Long Way Down also deals with gun violence, but readers will appreciate this book even more because of how long it spans. Will, who lives on the seventh floor, takes the elevator down to the street level, where he intends to avenge the death of his brother on the perpetrators.

Similar to Nijkamp’s use of an elevator ride to ratchet up the emotional intensity of the story, Reynolds employs this structure to build tension.

The Nowhere Girls by Amy Reed

The Nowhere Girls by Amy Reed

Reed’s book examines rape culture through the lens of a group of teen girls who have formed an anti-rape movement. The girls hope to change their school’s misogynistic culture by avenging the rape of a former classmate. Nijkamp fans will enjoy this book because it takes on a contemporary teen issue and is told from multiple points of view. Interested in everything from nerd culture to music, Reed’s three female protagonists represent a diverse cross-section of society in terms of both their cultural upbringing and their sexual orientation. It’s their shared desire to make a difference that brings them together, as well as a larger group.

Teens interested in social change, rape culture, and creating a movement in their own community should read The Nowhere Girls.

Shooter by Walter Dean Myers

Regarding first-person shooter YA novels from back in the day, Myers’s was published in 2005. Because of its age, however, it still has the power and punch to shock and enthrall even today. It has the same intensity as Nijkamp’s because it is told from multiple points of view, but Myers also incorporates police reports, newspaper articles, and entries from a personal journal into the story. The nuanced look at a variety of emotional responses to a shooting makes this even more appealing because emotions are running high.

One of the most important influences on the genre of young adult literature is Myers. Shooter is a great place for newcomers to begin reading his work.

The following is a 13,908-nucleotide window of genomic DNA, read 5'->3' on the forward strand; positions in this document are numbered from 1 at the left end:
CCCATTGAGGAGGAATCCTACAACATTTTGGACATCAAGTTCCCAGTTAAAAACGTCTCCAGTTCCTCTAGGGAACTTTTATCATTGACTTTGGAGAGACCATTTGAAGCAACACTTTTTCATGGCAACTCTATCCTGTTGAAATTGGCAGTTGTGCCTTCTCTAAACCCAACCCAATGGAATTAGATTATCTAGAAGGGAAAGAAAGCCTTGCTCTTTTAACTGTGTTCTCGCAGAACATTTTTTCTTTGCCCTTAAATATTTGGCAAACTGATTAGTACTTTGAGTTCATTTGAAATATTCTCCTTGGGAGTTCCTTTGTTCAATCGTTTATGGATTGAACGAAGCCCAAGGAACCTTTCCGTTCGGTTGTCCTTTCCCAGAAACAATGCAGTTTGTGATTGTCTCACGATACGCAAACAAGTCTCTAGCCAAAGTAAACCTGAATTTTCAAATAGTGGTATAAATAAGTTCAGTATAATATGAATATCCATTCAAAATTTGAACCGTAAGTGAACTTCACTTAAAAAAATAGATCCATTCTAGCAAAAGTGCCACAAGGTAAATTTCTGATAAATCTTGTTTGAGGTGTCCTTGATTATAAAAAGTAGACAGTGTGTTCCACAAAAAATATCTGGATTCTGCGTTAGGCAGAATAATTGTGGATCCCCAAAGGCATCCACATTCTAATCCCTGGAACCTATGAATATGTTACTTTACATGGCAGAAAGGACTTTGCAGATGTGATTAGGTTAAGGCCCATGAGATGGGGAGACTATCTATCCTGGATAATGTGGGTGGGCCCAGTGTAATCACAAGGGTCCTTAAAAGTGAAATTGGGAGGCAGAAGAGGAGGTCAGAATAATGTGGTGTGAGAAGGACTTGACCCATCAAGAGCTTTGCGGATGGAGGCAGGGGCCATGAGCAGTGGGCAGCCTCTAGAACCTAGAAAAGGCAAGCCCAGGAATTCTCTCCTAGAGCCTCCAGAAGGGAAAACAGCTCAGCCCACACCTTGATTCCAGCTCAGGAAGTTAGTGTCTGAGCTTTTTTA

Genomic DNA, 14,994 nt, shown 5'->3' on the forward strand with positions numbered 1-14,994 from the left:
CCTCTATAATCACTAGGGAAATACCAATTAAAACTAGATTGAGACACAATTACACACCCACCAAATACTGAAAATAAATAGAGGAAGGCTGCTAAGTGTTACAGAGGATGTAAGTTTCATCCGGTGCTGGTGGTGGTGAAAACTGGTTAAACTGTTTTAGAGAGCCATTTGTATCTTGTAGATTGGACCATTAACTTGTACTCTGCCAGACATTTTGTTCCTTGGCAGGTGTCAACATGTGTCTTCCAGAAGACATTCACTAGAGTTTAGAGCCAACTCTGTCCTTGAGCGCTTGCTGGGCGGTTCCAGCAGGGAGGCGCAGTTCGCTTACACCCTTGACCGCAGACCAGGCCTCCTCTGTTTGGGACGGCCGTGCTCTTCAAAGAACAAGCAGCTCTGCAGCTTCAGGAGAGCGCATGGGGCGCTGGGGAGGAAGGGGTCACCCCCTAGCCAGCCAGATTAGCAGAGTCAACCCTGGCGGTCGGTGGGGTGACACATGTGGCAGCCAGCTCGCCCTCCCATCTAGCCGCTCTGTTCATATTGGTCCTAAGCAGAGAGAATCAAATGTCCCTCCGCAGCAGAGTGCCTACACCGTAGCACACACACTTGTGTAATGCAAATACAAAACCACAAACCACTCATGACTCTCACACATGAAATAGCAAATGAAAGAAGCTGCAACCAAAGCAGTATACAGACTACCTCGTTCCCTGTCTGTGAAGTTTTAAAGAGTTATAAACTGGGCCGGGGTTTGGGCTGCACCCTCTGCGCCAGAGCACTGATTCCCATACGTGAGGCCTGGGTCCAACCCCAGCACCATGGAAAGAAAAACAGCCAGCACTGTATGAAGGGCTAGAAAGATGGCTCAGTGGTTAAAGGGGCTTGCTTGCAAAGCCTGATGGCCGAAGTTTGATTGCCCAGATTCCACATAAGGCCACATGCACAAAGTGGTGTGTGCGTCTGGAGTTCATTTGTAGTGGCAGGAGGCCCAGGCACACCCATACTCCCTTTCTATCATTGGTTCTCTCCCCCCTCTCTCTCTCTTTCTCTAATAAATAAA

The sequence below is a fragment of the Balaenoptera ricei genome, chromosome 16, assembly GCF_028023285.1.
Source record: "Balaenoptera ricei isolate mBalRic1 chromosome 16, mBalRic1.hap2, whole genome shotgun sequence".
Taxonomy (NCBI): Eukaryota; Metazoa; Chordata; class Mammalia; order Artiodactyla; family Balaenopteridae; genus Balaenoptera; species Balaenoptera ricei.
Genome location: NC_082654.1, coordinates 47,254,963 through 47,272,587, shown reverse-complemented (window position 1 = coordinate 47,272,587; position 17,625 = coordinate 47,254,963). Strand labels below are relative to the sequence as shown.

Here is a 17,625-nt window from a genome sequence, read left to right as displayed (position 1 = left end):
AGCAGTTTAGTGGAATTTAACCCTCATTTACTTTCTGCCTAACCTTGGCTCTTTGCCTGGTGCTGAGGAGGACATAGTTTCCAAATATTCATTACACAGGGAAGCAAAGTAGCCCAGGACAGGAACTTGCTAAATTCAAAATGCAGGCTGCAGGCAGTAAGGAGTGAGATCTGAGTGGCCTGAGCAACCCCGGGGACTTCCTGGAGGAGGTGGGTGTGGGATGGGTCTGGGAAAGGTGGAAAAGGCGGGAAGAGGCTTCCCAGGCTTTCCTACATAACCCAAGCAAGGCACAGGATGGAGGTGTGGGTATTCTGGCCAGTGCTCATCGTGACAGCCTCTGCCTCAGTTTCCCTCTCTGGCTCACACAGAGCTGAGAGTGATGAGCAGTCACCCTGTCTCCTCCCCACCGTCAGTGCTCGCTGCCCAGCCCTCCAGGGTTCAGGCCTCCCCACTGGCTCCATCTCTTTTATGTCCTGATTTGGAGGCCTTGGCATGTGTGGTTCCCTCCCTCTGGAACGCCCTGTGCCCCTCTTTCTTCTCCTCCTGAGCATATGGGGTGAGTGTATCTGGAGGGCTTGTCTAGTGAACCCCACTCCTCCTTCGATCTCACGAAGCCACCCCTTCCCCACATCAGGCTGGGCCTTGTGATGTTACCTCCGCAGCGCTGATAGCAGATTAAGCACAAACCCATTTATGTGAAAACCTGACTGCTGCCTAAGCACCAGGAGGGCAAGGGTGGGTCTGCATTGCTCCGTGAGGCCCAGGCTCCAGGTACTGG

Yaqui Delgado Wants To Kick Your Ass by Meg Medina

Since Piddy is a new student at her school, she has no idea who Yaqui Delgado is. However, she quickly learns that Yaqui despises her and intends to beat her up. Piddy becomes the target of harassment at her new school, despite the fact that she has never initiated anything with anyone there. Instead, she wants to simply enjoy herself.

Medina’s book, like This Is Where It Ends, builds suspense and tension throughout. It will also strike a chord with today’s teens because of the focus on bullying. Fans of Nijkamp should enjoy Medina’s insightful writing on race and culture..

We Were Liars by E. Lockhart

Lockhart’s We Were Liars, published in 2014, is a young adult novel. The Goodreads Choice Award for Best Young Adult Fiction went to this novel, which has been widely praised. Additionally, it was included in the 2015 ALA Best Fiction for Young Adults list.

Before I Let Go by Marieke Nijkamp

A Best-Seller in The New York Times This Is Where It Ends, the author’s previous New York Times bestseller, returns with a gripping new tale of love, betrayal, and the search for the truth. Friendliest of mates At Lost Creek, Alaska’s snow-covered town square, Corey and Kyra were inseparable